In the early to mid-twentieth century American security required information about the capabilities, intentions, and actions of closed societies. For such adversaries the information that is most valuable, such as strategic intent, sources, and methods, is almost always the most closely guarded. So the “very best of men” who created the U.S. intelligence community from the 1930s to the 1950s placed, quite correctly, a strong emphasis on obtaining and analyzing highly protected information.
This approach worked well in the United States’ competition with closed societies like Nazi Germany and Soviet Russia. Furthermore, despite the myriad revolutions of the early 1990s, a number of closed societies remained and others have resurged. Some of these retain or are developing sufficient power to threaten American interests. In approaching these societies, the current organization remains effective. However, the predominance of competitors with closes societies in the area of overall American security faded along with the appeal of their models of government. Today’s range of threat is much broader and requires a much broader approach to intelligence gathering and analysis.
The National Security Act of 1947 that organized the U.S. intelligence community along its present lines turns 60 this year. In human terms, it is old enough to receive Social Security checks. The time has come to make plans for its honorable retirement and to have a serious discussion about what its successor Act should look like.
The analytical side of the U.S. intelligence community as we know it began as a group of academic experts working from carrels, sorting through the open source material in the Library of Congress. Over time these scholars largely opted out due to objection over the way the intelligence community conducted its business or were pushed out by the need for security clearances. The result was a divide between many of the experts who could do the work of open source analysis and the community whose need for it has mushroomed.
The information age pushes open source material into unprecedented prominence. Those who would threaten the United States leave an ever-larger open source footprint – personal histories, manifestos, internal and external communications, and their entire online presence are increasingly available. The consensus among intelligence professionals is that open source material now comprises the overwhelming majority of the data needed for analysis, and that volume of material available is growing at an unprecedented rate. Enormous amounts of information are easily obtained, but proving difficult to digest. Turning this information into solid intelligence requires a community structured around the concept of high data volume, rather than a few choice pieces of difficult-to-obtain data.
Penetrative capability will always be an important aspect of intelligence. Highly guarded secrets tend to be highly valuable. It is an indispensable area of intelligence gathering, but it is also insufficient and increasingly so in the intelligence environment of the twenty-first century. The intelligence community must restructure to reflect the realities of today’s intelligence challenges and prepare for those of the future. This means recognizing open source intelligence (OSINT) as the preponderant source of data and embracing those technologies and process that are most efficient in dealing with it.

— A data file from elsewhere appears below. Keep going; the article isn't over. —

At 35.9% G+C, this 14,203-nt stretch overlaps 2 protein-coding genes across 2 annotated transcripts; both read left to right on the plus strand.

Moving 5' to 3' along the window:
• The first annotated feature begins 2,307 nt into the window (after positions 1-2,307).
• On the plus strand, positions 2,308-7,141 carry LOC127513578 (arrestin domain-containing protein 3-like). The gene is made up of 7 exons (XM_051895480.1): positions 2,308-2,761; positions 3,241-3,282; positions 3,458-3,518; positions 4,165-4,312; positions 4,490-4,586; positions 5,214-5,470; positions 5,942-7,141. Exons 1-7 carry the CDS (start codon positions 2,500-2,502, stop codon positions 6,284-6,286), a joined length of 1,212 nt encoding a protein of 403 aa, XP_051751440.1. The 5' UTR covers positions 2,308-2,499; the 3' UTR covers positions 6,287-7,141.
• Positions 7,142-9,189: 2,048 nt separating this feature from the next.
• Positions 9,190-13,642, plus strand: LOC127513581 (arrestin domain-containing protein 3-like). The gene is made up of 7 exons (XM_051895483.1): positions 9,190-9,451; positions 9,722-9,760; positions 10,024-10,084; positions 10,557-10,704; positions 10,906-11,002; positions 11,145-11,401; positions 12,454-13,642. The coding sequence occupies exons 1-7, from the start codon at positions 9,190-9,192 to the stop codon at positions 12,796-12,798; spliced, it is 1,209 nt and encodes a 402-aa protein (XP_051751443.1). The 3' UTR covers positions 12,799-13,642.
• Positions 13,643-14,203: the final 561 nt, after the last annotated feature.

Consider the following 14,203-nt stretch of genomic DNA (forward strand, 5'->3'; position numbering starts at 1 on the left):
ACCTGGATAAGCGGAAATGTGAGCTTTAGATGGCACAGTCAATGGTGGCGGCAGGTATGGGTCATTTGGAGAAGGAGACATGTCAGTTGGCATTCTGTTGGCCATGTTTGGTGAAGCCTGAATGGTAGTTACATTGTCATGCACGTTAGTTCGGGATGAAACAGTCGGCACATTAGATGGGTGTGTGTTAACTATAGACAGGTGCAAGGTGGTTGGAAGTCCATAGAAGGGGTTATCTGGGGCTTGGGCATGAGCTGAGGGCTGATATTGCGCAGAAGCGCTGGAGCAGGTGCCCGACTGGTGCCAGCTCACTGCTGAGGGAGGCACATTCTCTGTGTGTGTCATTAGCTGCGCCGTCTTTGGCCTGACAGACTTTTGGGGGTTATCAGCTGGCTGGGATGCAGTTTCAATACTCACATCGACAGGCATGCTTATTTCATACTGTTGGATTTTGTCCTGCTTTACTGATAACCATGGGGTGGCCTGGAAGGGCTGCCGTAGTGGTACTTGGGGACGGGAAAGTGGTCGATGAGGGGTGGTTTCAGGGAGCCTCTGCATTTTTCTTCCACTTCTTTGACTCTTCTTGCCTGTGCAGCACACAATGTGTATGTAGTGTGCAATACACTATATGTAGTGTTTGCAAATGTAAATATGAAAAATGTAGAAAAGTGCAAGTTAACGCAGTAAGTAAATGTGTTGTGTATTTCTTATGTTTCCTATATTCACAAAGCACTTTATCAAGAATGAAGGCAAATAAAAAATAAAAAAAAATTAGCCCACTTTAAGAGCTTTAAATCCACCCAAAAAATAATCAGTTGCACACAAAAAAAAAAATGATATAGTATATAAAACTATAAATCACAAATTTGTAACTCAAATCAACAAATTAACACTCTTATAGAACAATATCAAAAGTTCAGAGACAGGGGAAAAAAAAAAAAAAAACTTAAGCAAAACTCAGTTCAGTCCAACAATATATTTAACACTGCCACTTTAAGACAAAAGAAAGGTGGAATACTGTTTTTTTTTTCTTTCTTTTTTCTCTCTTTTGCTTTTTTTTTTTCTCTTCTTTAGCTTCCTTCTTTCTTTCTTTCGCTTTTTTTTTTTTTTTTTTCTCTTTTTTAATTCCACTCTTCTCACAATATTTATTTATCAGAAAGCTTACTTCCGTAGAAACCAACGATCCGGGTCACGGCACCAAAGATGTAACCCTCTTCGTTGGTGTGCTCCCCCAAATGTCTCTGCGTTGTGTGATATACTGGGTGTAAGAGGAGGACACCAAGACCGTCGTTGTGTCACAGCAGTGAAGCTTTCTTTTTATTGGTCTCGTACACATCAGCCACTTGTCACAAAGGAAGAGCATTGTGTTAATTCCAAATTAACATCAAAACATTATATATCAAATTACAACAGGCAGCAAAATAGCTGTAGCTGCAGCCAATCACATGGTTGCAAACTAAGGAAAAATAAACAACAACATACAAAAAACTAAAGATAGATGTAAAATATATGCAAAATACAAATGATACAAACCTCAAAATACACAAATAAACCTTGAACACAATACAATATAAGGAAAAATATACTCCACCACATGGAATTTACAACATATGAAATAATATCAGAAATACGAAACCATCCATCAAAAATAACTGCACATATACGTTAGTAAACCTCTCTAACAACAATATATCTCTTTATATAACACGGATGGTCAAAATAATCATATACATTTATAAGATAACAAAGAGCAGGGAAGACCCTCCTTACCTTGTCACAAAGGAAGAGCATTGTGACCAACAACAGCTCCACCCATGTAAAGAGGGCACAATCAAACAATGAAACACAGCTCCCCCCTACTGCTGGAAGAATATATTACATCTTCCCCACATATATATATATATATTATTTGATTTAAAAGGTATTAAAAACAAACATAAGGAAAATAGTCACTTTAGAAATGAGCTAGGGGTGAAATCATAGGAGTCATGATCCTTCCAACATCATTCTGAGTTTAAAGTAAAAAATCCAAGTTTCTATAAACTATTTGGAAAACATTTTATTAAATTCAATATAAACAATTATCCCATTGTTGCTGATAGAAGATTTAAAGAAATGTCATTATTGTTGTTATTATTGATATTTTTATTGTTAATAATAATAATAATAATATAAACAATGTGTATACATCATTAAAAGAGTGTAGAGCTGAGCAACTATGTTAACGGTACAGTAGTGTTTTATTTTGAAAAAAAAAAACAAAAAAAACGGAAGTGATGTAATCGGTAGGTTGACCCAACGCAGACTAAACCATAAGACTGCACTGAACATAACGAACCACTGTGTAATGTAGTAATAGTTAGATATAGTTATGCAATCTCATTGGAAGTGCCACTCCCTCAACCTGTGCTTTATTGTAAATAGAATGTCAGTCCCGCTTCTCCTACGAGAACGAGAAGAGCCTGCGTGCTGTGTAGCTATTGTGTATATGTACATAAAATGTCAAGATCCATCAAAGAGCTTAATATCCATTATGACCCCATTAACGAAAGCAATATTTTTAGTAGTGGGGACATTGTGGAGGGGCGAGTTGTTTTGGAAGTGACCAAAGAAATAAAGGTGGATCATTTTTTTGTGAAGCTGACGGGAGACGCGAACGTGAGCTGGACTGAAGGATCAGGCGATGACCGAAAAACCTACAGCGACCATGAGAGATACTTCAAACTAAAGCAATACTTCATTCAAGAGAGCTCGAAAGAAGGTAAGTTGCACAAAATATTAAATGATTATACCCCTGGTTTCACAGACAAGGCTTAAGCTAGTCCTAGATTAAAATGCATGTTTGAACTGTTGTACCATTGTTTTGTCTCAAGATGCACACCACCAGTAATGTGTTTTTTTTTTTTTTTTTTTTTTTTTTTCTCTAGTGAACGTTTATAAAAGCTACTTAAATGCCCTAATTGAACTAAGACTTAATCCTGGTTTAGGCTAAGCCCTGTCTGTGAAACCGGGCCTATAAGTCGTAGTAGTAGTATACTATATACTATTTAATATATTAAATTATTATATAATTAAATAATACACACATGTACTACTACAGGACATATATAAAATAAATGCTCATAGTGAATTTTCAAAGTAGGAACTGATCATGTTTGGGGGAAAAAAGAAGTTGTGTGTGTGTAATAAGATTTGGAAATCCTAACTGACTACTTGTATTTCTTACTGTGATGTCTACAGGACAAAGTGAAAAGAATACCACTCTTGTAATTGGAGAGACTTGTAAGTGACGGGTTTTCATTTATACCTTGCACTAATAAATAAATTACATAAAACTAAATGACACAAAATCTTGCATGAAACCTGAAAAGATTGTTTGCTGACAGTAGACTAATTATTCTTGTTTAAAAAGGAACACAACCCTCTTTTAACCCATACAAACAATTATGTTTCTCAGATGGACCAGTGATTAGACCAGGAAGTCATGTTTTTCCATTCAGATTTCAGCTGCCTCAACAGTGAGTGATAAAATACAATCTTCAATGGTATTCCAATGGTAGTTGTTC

Unfortunately, the approach taken by the intelligence community toward information technology is reminiscent of import substitution industrialization. According to this economic policy, governments attempt to erect domestic industries that produce what it imports from foreign competitors. The result is an expensive project that creates plenty of jobs, but produces inferior or obsolete products at a much higher expense.
Private sector needs drive the creation of new information technology, while intelligence organizations attempt to replicate existing products internally or purchase and adapt their limited versions. Watching a demonstration of Intelink and Intellipedia after using software like Silobreaker gives one the sense of watching a demonstration of V-2 rocket technology after a shuttle launch. This intelligence community’s approach to information technology is foolhardy, for it ensures the private sector stays one or two generations ahead, and also that the development of new information technology is driven almost entirely by the needs of the open market. The result is that the intelligence community creates a costly, obsolete, and inferior information technology product and becomes an ever-smaller and less sophisticated consumer. It is time to abandon this effort.
The next National Security Act should not create organizations that replicate, compete with, or substitute for the private sector, which has been shown to be far more capable of collecting and analyzing vast amounts of open source data. It should instead make collaboration the primary model for OSINT. It is interesting that few have noted the similarities between the private sector and media’s contributions to open source intelligence and the open source software movement. The private sector can and will do much of the work of OSINT for its own purposes. Unable to fight or control this wave, the intelligence community has little choice but to ride it. Collaborating with the private sector for those parts of open source intelligence gathering and analysis that can be done securely and efficiently is the central part of any model of future intelligence competitiveness.